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J Pediatr Surg. 1992 Nov;27(11):1418-21.

Surgery for achalasia of the cardia in children: the Dor-Gavriliu procedure.

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  • 1Department of Cardiovascular-Thoracic Surgery, Rush-Presbyterian-St Luke's Medical Center, Chicago, IL.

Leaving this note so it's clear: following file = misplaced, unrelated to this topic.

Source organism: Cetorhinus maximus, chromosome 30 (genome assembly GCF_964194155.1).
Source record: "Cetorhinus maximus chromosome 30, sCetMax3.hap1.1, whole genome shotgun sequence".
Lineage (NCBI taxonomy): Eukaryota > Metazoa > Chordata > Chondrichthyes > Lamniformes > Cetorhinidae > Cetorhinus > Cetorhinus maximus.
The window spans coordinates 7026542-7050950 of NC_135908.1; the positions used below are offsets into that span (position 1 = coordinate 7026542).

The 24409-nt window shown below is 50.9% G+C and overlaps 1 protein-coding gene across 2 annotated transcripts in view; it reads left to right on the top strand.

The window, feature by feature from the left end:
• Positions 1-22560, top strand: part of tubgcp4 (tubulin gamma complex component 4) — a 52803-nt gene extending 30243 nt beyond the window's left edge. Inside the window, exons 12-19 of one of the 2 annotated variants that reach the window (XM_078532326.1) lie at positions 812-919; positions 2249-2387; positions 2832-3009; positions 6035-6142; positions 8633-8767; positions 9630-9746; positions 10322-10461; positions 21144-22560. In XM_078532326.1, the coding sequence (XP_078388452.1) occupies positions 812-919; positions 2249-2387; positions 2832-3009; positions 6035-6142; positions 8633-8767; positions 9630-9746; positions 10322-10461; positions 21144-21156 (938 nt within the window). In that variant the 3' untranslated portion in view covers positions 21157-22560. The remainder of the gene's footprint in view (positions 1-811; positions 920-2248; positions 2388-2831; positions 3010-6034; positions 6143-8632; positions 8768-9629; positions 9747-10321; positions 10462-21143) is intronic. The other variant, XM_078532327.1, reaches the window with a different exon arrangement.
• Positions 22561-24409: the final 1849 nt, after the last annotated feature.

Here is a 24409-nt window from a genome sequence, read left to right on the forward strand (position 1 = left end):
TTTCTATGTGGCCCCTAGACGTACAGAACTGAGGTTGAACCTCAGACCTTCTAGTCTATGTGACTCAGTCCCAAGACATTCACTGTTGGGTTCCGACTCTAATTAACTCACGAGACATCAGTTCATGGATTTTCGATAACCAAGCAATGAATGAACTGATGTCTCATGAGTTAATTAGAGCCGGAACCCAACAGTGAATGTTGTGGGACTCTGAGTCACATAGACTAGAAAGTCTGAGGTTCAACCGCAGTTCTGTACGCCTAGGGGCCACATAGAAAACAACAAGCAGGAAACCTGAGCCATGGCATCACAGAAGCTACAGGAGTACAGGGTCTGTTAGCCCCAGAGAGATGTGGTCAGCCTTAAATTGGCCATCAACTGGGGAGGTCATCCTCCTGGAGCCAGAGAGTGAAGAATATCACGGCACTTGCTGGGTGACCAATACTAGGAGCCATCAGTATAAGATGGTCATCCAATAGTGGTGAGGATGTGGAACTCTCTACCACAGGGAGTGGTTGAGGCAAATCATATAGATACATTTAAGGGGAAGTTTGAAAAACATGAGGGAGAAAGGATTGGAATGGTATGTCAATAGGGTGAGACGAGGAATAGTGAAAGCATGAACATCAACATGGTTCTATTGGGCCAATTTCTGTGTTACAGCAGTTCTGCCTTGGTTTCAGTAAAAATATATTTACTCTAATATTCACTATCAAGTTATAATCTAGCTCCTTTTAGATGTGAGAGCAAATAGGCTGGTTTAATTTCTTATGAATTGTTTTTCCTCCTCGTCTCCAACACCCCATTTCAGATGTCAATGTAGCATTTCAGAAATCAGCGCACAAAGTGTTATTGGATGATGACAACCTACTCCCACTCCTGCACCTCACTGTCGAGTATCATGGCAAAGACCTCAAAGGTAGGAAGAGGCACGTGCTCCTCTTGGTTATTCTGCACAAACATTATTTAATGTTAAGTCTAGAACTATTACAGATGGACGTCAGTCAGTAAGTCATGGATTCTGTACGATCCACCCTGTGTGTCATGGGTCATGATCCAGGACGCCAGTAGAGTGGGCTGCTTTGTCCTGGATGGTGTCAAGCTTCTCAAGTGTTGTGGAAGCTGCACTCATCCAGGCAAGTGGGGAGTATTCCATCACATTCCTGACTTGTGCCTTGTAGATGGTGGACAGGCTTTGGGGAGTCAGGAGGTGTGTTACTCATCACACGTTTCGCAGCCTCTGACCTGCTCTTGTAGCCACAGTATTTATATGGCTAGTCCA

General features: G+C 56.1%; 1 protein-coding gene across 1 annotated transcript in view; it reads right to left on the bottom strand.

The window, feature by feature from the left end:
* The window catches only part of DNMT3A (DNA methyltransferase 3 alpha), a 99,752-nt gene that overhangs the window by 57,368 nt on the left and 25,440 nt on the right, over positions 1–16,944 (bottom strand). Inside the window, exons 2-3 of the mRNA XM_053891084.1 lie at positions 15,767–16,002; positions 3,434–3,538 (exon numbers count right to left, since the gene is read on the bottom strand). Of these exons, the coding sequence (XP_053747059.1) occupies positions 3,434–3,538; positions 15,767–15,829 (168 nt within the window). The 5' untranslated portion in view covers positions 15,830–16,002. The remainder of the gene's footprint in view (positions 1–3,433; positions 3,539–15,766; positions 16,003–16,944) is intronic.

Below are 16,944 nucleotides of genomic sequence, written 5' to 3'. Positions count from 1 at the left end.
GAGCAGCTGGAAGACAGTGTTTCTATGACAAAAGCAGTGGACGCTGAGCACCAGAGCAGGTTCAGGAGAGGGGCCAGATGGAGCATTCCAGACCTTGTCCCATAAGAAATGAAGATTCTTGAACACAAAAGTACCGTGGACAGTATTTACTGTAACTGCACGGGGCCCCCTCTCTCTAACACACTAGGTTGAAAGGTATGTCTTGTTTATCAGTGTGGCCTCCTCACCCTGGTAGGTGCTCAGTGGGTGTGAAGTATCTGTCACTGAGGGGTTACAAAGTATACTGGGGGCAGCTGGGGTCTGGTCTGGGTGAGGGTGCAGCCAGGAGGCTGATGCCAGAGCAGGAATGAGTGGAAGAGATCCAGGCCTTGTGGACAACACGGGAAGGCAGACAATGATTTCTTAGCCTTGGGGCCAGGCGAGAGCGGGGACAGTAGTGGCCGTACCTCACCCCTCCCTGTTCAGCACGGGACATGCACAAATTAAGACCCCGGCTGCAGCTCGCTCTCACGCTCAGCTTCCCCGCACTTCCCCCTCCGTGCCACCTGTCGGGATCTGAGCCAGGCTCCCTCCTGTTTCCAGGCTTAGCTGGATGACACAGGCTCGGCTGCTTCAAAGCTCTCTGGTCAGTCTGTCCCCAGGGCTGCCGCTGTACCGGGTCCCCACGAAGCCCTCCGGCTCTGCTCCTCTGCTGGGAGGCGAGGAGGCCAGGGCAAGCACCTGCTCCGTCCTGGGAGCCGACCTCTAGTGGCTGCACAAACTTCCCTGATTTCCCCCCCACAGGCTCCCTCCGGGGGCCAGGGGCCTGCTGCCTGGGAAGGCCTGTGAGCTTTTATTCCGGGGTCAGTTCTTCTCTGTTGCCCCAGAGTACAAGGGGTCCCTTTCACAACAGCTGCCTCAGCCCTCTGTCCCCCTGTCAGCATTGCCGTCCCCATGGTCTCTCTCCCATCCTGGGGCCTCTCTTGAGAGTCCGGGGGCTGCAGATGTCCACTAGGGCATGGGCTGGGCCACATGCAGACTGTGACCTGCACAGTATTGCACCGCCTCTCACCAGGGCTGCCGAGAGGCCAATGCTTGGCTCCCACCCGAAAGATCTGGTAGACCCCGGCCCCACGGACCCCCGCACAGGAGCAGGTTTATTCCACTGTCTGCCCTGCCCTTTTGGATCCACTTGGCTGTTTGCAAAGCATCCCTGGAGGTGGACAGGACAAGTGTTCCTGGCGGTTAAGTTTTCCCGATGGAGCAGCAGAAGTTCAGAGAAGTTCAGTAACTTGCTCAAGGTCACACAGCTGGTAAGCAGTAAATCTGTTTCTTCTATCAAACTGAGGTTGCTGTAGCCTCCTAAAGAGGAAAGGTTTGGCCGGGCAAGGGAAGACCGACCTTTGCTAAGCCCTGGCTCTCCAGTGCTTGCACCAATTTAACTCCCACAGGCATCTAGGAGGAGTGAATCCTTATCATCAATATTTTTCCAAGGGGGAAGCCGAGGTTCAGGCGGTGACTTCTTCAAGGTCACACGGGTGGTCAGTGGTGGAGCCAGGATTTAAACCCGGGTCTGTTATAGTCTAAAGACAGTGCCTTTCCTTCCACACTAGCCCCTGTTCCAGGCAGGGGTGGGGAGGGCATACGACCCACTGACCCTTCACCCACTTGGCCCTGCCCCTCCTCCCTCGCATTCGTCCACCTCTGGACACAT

The Dor-Gavriliu procedure was utilized in six children with achalasia of the cardia from 1983 to 1991. Four boys and two girls (mean age, 10.1 years; range, 3 months to 16 years) presented with symptoms of weight loss (83%), emesis (83%), dysphagia (67%), recurrent respiratory infections (67%), and nocturnal regurgitation (33%). The diagnosis of achalasia was established by barium swallow in all patients; esophageal manometry was used in four patients to confirm the diagnosis. Follow-up ranged from 10 months to 8 years (mean, 3.5 years). Four neurologically normal patients had excellent results with complete resolution of their preoperative symptoms. Two neurologically impaired children, both afflicted with Down's syndrome, had less than excellent results. One moderately impaired child had a good result (required three postoperative bougie dilations over 8 years without demonstration of gastroesophageal reflux); the second, more severely impaired child, had only a fair result (persistent failure to thrive with the development of grade II gastroesophageal reflux). The Dor-Gavriliu procedure uses a transabdominal, anterior esophageal myotomy with incorporation of an effective, nonobstructing, antireflux mechanism that should prevent myotomy reapposition.

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